Saturday, February 28, 2015


The Metropolitan Museum of Art in New York will this spring hold an exhibition of Deccani art. Navina Haidar, who is curating the exhibition titled ‘Sultans of Deccan’s India (1500-1700): Opulence and Fantasy’, said it would bring together “exciting” art works and artifacts of the Deccani period from about 70 lenders, museums, private and royal collections from around the world.

Haidar is the curator of the much-acclaimed new gallery of Islamic Art at the Metropolitan Museum. The Met, as it is popularly known, opened its ‘New Gallery for the Art of the Arab lands, Turkey, Iran, Central Asia and Later South Asia’ in late 2011 to display its renowned collection of Islamic art. More than two million people have visited the gallery since it opened — a testimony to the kind of appeal it has had.

The exhibition on the art of the Deccan will be held from April 20 to July 26, 2015. The Deccan region was home to a rich artistic heritage under the Sultans. The Sultans were great patrons of art and their courts attracted artists from foreign lands. A distinctive art and culture thrived in the 16th and 17th century and showed foreign influences from Iran, Central Asia, Turkey, East Africa and Europe in the traditional Indian art. The exhibition will focus chiefly on the courtly art of the kingdoms of Bijapur, Ahmadnagar, Bidar and Golconda.

The golden age of Bijapur was under the rule of Sultan Ibrahim Adil Shah ll (1580-1627). A contemporary of Emperor Akbar, Adil Shah loved music and art. He was a dhrupad singer and played the veena. He wrote the Kitab-e-Nauras, one of the first books on music; it starts with a prayer to Goddess Saraswati and has 59 dhrupads with eight songs in praise of Saraswati, Shiva and Ganapati.

According to Haidar, one of the highlights of the exhibition would be three or four by a famous Iranian artist, Farooq Hussain, who was a fascinating figure in history. He was born in Iran, went to Kabul and then reached the Deccan. He came to the Deccan as did so many Iranians in the 17th century because there were great cultural links between the two countries and Indian courts were very receptive to the best artists of the time.

“There was a moment in Farooq Hussain’s artistic career when his imagination was freed in a way; it just happened in the Deccan. His vision of the forests of the Deccan, the trees, the birds, landscape is incredible: that is something unique. So we will have three incredible masterpieces by Farooq Hussain in the exhibition,” explained Haidar.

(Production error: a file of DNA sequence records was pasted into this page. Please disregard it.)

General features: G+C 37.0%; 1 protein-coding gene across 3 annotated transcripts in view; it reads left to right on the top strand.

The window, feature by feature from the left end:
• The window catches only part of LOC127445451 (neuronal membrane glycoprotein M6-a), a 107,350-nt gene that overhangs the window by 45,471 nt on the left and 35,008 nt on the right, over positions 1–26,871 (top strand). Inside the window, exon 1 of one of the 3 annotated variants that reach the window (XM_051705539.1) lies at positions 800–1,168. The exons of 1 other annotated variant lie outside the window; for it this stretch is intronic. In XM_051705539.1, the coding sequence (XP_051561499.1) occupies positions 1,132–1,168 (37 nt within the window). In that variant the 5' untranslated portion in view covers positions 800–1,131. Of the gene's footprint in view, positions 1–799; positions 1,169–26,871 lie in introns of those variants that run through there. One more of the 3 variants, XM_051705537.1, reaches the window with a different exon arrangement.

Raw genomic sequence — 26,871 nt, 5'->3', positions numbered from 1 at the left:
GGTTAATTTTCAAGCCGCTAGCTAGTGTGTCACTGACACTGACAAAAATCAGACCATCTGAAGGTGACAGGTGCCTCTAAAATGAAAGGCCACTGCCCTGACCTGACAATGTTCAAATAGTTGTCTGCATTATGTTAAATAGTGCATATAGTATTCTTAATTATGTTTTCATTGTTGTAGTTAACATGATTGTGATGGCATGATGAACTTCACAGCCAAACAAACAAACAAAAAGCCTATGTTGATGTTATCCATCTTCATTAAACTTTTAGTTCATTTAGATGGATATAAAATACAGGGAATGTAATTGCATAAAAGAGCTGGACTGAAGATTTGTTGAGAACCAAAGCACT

“One painting is in the Welsh collection in America, a picture of two elephants,” she said. “No Indian or Persian artist painted elephants in that way. It was Farooq in the Deccan who understood the animals and their relationship. The other is in Prague which shows Ibrahim Adil Shah playing his favorite instrument. From that painting we understood that Ibrahim Adil Shah was probably left-handed. A Sultan playing an instrument is a very rare sight. Now he is holding it in the wrong way, playing it with the wrong hand, singing about a Hindu Goddess, Saraswati — the whole thing is just a bit too much. But Farooq painted it as he saw it.”

From India, there are six pages of the Kitab-i-Nauras. “Unfortunately you can’t see them very well. It’s hard to light them. Presenting these things is very difficult. But these are very important pages,” said Haidar.

Explaining the connections in the art world, Haidar said that there is reason to believe that the Dutch painter, Vermeer, might have painted a Deccan carpet in one of his painting. The exhibition will also have bidri metalwork objects from the kingdom of Bidar, magnificent gems from international royal collections, the large painted kalamkaris, and royal objects made of inlaid and gilded metal, precious jewels and carved wood.

London-born Haidar said she loved lines and had done a lot of sketching as a child. When she was about 18 years of age, a family friend suggested she study art and so she became an art historian. Haidar’s family moved back to India when she was just a few months old. She had her schooling in India and also lived in Afghanistan, Bhutan and New York as the family moved with her diplomat father to different capitals. She studied Indian painting at Oxford University and has been a curator at The Met for over 14 years.

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Friday, February 27, 2015

Bidar Share in Railway Budget,

South Central Railway Gets Rs. 2,768 Cr for Infra: Report

Hyderabad: An amount of Rs. 2,768 crore has been sanctioned in the Railway Budget for the year 2015-16 towards infrastructure development in South Central Railway (SCR), 24 per cent more than last year, official sources said here on Thursday.

The total outlay earmarked for new lines, doubling bridges, road over bridges, traffic facilities and other specified works is Rs. 984.33 crore, which is 60 per cent higher as compared to Rs. 616 crore during the previous financial year, SCR General Manager P K Srivastava told reporters.

For new lines, the budgetary grant for 2015-16 is Rs. 511.6 crore, 23 per cent more than previous year, he said.

"For doubling works, the budgetary grant for 2015-16 is Rs.233 crore, 331.56 per cent more than previous year. For bridges, the budgetary grant for 2015-16 is Rs. 26.9 crore, which is 61 per cent more than previous year," Mr Srivastava said.

For road over bridges, the budgetary grant is Rs. 101.67 crore and for traffic facilities, the grant is Rs. 40.68 crore for the current financial year, he said.

In terms of budgetary allocations for important ongoing new line projects, Rs. 141 crore was allotted for the Peddapalli-Karimnagar-Nizamabad project and Rs. 100 crore for Mellacheruvu-Vishnupuram project, while Rs. 130 crore was allotted for Nandyal-Yerraguntla project which would help complete these three projects, Mr Srivastava said.